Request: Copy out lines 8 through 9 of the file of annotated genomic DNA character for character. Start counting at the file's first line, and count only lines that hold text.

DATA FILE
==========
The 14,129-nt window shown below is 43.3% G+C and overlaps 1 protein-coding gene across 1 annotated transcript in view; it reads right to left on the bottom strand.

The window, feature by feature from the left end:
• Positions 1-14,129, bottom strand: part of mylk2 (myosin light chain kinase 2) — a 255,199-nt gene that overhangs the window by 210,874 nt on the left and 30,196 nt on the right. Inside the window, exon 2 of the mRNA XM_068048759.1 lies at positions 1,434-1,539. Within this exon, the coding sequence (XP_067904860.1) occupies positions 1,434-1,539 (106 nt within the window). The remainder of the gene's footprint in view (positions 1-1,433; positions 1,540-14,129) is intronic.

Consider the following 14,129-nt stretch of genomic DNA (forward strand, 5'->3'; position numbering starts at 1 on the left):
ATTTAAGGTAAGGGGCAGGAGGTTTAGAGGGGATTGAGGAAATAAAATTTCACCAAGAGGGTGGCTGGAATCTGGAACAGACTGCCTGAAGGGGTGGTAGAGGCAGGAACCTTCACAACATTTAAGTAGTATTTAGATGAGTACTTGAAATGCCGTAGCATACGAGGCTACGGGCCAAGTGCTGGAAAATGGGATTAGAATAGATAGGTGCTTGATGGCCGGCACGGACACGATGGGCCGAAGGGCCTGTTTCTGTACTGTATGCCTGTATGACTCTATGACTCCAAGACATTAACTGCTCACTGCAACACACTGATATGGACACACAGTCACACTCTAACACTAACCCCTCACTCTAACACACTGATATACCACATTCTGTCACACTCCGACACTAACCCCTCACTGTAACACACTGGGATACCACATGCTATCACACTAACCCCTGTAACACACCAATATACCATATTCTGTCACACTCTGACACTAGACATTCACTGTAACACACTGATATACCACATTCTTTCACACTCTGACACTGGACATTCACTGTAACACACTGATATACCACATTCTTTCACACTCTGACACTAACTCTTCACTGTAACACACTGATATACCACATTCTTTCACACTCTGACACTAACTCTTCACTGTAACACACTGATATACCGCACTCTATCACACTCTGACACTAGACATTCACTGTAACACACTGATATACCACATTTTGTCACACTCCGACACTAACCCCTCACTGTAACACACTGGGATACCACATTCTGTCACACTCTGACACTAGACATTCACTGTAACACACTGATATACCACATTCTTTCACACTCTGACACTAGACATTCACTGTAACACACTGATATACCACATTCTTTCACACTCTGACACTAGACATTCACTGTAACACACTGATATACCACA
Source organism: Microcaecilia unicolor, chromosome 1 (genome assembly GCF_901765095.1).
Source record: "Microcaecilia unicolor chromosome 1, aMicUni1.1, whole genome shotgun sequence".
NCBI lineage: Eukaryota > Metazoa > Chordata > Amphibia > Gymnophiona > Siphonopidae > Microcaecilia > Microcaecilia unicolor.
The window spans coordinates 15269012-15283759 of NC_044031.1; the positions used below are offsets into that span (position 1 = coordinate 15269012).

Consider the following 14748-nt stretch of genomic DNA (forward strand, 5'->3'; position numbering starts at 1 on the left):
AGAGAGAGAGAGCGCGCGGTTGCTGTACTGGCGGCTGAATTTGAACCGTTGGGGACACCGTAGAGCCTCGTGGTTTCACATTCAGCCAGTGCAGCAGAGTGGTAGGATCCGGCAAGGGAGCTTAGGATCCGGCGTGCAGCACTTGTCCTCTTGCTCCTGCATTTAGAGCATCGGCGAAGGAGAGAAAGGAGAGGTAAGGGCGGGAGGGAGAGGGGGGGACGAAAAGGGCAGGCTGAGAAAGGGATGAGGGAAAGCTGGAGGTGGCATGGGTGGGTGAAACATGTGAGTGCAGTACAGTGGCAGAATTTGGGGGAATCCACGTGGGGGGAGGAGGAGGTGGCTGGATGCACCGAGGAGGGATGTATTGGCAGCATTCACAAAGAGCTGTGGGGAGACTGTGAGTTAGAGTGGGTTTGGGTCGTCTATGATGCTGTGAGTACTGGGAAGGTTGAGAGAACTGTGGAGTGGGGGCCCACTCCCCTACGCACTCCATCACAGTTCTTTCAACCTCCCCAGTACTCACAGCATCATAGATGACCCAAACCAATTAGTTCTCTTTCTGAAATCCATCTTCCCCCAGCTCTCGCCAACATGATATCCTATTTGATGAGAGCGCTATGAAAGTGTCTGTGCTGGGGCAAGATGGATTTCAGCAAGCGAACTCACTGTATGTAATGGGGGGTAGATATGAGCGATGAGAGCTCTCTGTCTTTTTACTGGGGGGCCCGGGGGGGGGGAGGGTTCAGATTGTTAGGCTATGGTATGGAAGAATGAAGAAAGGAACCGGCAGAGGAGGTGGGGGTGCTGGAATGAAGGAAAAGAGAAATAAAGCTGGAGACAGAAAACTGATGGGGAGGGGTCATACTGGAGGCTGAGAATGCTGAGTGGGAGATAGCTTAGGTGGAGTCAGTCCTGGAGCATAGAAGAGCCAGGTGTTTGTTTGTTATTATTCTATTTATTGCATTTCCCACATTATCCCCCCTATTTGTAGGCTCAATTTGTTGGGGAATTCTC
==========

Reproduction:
NCBI lineage: Eukaryota > Metazoa > Chordata > Amphibia > Gymnophiona > Siphonopidae > Microcaecilia > Microcaecilia unicolor.
The window spans coordinates 15269012-15283759 of NC_044031.1; the positions used below are offsets into that span (position 1 = coordinate 15269012).